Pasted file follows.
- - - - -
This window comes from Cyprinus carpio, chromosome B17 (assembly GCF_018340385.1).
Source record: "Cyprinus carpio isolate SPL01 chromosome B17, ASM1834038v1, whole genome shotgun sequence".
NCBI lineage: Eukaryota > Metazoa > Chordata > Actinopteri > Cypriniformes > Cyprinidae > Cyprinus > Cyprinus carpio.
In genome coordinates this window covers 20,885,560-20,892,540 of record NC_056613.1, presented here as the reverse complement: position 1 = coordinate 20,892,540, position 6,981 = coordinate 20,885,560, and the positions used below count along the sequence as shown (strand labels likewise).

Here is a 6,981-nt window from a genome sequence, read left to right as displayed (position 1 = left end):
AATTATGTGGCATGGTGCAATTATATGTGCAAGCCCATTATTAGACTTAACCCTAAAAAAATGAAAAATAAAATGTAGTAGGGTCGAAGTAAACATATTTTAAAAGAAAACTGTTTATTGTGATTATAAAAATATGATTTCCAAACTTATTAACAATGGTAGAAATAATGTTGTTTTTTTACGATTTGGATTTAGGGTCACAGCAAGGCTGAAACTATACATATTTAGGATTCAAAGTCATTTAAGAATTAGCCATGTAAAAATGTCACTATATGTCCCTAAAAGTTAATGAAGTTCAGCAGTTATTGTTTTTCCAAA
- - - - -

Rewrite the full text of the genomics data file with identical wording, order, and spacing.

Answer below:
This window comes from Cyprinus carpio, chromosome B17 (assembly GCF_018340385.1).
Source record: "Cyprinus carpio isolate SPL01 chromosome B17, ASM1834038v1, whole genome shotgun sequence".
NCBI lineage: Eukaryota > Metazoa > Chordata > Actinopteri > Cypriniformes > Cyprinidae > Cyprinus > Cyprinus carpio.
In genome coordinates this window covers 20,885,560-20,892,540 of record NC_056613.1, presented here as the reverse complement: position 1 = coordinate 20,892,540, position 6,981 = coordinate 20,885,560, and the positions used below count along the sequence as shown (strand labels likewise).

Here is a 6,981-nt window from a genome sequence, read left to right as displayed (position 1 = left end):
AATTATGTGGCATGGTGCAATTATATGTGCAAGCCCATTATTAGACTTAACCCTAAAAAAATGAAAAATAAAATGTAGTAGGGTCGAAGTAAACATATTTTAAAAGAAAACTGTTTATTGTGATTATAAAAATATGATTTCCAAACTTATTAACAATGGTAGAAATAATGTTGTTTTTTTACGATTTGGATTTAGGGTCACAGCAAGGCTGAAACTATACATATTTAGGATTCAAAGTCATTTAAGAATTAGCCATGTAAAAATGTCACTATATGTCCCTAAAAGTTAATGAAGTTCAGCAGTTATTGTTTTTCCAAA